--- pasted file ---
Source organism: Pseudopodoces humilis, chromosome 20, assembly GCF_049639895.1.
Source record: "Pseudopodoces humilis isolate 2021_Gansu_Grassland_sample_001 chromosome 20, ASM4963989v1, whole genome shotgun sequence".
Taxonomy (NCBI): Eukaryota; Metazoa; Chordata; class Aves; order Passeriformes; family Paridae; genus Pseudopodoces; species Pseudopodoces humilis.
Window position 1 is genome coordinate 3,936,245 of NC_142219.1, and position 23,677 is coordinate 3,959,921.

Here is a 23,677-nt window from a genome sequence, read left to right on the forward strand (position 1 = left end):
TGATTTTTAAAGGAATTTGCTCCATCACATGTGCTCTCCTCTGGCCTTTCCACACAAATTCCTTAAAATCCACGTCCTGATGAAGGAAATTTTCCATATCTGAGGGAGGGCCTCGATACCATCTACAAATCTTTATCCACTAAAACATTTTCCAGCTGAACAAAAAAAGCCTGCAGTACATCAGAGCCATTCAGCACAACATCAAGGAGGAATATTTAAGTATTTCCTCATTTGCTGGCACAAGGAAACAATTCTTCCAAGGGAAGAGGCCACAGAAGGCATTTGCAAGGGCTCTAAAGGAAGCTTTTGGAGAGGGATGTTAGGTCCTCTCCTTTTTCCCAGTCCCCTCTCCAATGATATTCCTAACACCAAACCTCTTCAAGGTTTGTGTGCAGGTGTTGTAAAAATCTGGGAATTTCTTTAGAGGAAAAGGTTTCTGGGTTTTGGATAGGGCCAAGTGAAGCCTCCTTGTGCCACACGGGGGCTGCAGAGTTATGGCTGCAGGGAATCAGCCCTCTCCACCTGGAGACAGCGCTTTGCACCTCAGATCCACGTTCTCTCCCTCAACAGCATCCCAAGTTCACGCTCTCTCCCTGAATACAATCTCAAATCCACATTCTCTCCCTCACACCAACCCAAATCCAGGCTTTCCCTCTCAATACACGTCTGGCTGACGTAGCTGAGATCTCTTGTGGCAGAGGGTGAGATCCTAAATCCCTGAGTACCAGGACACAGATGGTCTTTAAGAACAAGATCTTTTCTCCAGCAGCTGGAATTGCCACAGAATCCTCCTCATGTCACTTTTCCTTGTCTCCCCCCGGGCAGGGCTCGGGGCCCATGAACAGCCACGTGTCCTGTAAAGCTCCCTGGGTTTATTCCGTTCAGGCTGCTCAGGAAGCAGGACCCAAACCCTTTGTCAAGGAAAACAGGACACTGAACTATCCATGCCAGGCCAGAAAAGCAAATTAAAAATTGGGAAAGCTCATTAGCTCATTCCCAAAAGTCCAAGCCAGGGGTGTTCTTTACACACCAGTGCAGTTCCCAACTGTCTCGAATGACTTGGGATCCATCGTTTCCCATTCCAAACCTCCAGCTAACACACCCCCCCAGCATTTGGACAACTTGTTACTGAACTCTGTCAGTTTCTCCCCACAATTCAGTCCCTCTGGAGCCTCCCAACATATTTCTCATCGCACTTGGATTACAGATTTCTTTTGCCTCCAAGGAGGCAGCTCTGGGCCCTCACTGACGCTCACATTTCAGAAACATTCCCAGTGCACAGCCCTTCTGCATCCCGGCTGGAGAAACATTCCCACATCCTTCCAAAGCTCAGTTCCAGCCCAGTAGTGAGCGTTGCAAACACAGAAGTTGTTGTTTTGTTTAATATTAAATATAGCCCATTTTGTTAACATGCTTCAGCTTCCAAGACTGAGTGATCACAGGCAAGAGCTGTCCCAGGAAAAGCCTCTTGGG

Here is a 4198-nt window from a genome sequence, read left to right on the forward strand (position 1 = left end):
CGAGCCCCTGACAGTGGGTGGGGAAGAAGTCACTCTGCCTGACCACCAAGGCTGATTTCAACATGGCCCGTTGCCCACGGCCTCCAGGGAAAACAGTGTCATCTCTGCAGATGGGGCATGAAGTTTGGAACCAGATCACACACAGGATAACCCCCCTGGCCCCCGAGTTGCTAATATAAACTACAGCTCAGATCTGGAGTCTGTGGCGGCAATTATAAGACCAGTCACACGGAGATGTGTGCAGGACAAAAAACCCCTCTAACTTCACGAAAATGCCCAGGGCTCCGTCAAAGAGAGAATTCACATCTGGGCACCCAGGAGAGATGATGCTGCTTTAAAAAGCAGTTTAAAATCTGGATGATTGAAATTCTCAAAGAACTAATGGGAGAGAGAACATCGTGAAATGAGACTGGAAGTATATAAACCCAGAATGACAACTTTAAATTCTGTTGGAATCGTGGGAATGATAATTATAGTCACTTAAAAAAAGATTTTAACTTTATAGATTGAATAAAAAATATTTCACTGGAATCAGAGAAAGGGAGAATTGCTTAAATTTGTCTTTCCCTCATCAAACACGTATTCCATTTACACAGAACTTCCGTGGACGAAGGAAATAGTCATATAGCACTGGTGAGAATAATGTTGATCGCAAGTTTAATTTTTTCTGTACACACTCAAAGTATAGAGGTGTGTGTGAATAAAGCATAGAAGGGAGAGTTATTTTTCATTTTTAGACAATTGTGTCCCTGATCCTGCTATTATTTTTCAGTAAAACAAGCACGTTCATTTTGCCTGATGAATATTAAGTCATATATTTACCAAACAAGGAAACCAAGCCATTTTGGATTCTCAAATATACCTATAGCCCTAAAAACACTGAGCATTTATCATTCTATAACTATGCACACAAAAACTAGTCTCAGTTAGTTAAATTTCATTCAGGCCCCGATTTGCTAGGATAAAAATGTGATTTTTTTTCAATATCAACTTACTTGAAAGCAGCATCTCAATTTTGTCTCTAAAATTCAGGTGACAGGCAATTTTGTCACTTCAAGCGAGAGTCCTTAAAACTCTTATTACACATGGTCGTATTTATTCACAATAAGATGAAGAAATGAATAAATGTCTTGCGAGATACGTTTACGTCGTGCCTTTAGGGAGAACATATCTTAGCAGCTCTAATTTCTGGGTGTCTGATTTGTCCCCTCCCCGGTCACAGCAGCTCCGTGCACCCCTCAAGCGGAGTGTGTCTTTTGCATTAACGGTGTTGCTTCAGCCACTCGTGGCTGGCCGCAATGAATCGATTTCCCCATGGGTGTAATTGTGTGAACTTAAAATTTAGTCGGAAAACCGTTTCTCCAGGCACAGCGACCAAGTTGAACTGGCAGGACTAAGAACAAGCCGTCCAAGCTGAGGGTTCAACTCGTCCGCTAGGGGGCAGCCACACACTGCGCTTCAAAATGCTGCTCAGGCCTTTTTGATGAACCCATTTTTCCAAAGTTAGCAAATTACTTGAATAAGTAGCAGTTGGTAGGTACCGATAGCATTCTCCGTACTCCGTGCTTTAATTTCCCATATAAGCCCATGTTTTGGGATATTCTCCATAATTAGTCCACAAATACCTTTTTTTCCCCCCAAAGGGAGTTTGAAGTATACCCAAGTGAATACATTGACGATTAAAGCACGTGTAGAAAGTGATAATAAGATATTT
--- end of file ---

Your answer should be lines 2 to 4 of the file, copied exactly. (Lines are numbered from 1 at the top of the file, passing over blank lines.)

Source record: "Pseudopodoces humilis isolate 2021_Gansu_Grassland_sample_001 chromosome 20, ASM4963989v1, whole genome shotgun sequence".
Taxonomy (NCBI): Eukaryota; Metazoa; Chordata; class Aves; order Passeriformes; family Paridae; genus Pseudopodoces; species Pseudopodoces humilis.
Window position 1 is genome coordinate 3,936,245 of NC_142219.1, and position 23,677 is coordinate 3,959,921.